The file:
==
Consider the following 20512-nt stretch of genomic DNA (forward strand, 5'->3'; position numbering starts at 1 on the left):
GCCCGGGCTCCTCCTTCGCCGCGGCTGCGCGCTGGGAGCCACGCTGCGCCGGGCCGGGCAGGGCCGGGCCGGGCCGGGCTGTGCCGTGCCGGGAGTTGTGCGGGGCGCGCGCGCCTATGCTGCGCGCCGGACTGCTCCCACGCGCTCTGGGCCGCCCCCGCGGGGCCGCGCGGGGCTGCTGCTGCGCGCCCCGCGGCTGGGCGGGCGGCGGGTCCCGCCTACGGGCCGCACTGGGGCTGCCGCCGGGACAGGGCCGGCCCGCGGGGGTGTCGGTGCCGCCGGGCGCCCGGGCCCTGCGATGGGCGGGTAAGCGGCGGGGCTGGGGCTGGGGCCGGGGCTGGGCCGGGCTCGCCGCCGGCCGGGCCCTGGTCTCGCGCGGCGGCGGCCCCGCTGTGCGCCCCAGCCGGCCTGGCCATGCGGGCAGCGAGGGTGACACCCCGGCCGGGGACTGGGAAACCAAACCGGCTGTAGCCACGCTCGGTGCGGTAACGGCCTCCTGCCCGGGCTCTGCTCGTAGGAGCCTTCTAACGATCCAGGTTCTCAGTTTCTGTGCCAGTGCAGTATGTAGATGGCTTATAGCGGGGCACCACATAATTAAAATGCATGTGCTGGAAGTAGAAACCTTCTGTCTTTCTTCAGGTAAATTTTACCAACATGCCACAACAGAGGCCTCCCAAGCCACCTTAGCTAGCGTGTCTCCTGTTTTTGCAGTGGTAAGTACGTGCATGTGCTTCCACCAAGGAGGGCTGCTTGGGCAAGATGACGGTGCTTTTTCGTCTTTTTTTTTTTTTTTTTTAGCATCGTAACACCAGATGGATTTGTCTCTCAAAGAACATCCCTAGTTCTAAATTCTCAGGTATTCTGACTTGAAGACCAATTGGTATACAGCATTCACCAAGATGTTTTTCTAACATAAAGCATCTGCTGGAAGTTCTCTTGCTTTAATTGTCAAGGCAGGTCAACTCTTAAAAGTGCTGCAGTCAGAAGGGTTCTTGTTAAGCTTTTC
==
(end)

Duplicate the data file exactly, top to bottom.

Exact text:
Consider the following 20512-nt stretch of genomic DNA (forward strand, 5'->3'; position numbering starts at 1 on the left):
GCCCGGGCTCCTCCTTCGCCGCGGCTGCGCGCTGGGAGCCACGCTGCGCCGGGCCGGGCAGGGCCGGGCCGGGCCGGGCTGTGCCGTGCCGGGAGTTGTGCGGGGCGCGCGCGCCTATGCTGCGCGCCGGACTGCTCCCACGCGCTCTGGGCCGCCCCCGCGGGGCCGCGCGGGGCTGCTGCTGCGCGCCCCGCGGCTGGGCGGGCGGCGGGTCCCGCCTACGGGCCGCACTGGGGCTGCCGCCGGGACAGGGCCGGCCCGCGGGGGTGTCGGTGCCGCCGGGCGCCCGGGCCCTGCGATGGGCGGGTAAGCGGCGGGGCTGGGGCTGGGGCCGGGGCTGGGCCGGGCTCGCCGCCGGCCGGGCCCTGGTCTCGCGCGGCGGCGGCCCCGCTGTGCGCCCCAGCCGGCCTGGCCATGCGGGCAGCGAGGGTGACACCCCGGCCGGGGACTGGGAAACCAAACCGGCTGTAGCCACGCTCGGTGCGGTAACGGCCTCCTGCCCGGGCTCTGCTCGTAGGAGCCTTCTAACGATCCAGGTTCTCAGTTTCTGTGCCAGTGCAGTATGTAGATGGCTTATAGCGGGGCACCACATAATTAAAATGCATGTGCTGGAAGTAGAAACCTTCTGTCTTTCTTCAGGTAAATTTTACCAACATGCCACAACAGAGGCCTCCCAAGCCACCTTAGCTAGCGTGTCTCCTGTTTTTGCAGTGGTAAGTACGTGCATGTGCTTCCACCAAGGAGGGCTGCTTGGGCAAGATGACGGTGCTTTTTCGTCTTTTTTTTTTTTTTTTTTAGCATCGTAACACCAGATGGATTTGTCTCTCAAAGAACATCCCTAGTTCTAAATTCTCAGGTATTCTGACTTGAAGACCAATTGGTATACAGCATTCACCAAGATGTTTTTCTAACATAAAGCATCTGCTGGAAGTTCTCTTGCTTTAATTGTCAAGGCAGGTCAACTCTTAAAAGTGCTGCAGTCAGAAGGGTTCTTGTTAAGCTTTTC